How and why to embrace the power of ignorance

While many people know all about consumer products, reality TV stars and pop music, 20% of Americans can't name a single branch of government. 70% can't name a single living scientist. And half of Americans can't name a single Supreme Court Justice.

In the 20th Century and before, knowledge was rare and hard to get. If you didn't read books, seek out information and actively learn, you simply didn't have knowledge. You were generally ignorant.

The absence of good information was no information.

We live in a different world now.

Now, social media, advertising and ubiquitous media push information at us from every direction. It's not information that serves us. It serves the pushers. Just showing up on Facebook, Instagram, Twitter or TikTok means that the information starts flowing. Browsing the web gives you not only what you're searching for, but advertising galore. Same with TV. Driving down the street exposes you to an ever growing amount of advertising content.

Our motivations for seeking knowledge are being hacked in an increasingly asymmetrical battle over our attention. Billions of dollars per year are being poured into science and engineering designed to exploit our brains to make us crave the next nugget of useless content. Year after year, the machines get better at using us. We're the targets of a global effort to grab our attention, and we're often not even aware that it's happening. Even on TV, news has been replaced with polarizing, grand-standing talking heads who grab attention by vilifying those "other people," leading viewers to see politics as good guys vs. bad guys and have no useful information about policy or platform.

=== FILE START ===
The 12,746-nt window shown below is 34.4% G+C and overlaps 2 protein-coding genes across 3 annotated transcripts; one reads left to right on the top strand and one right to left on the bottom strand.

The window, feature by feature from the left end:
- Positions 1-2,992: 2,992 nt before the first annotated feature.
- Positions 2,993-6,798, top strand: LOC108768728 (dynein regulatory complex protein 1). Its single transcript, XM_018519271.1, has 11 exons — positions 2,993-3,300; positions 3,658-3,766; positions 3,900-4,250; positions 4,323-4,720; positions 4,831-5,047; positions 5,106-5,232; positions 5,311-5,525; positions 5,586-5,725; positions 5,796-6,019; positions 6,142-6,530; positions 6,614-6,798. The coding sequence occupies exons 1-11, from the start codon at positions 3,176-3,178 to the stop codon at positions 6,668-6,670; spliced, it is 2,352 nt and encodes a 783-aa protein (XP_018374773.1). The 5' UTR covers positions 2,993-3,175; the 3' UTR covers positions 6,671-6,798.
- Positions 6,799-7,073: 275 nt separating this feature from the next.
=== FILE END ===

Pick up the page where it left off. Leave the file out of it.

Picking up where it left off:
Today, the absence of good information results in you learning bad information automatically and by default.

If we do nothing, our heads will be filled with junk content. The amount of time we spend being spoon-fed garbage information will grow. That's why so many people today know all about the TikTok "influencer" of the moment, but can't find China on a map.

We live in a theoretical information utopia. We can read just about any book, take any of thousands of university courses from Harvard and MIT and others, learn how to do anything on YouTube, use Google Search to find out just about anything.

A million years of ignorance caused by the scarcity of information is over. Now, the main barrier to good knowledge is a media and advertising landscape that overwhelms us and consumes our time and attention with bad knowledge.

It's time to realize that blocking junk content, avoiding the algorithms that seek to hook you, is something of an art and a skill to cultivate.

In other words, we have to cultivate ignorance on a wide range of pointless subjects in order to be knowledgeable about useful and interesting subjects.

So how do we remain ignorant of useless information?

Here are my 16 powerful approaches to avoiding, resisting and blocking junk knowledge (link goes to the paid version of my email newsletter, Mike's List)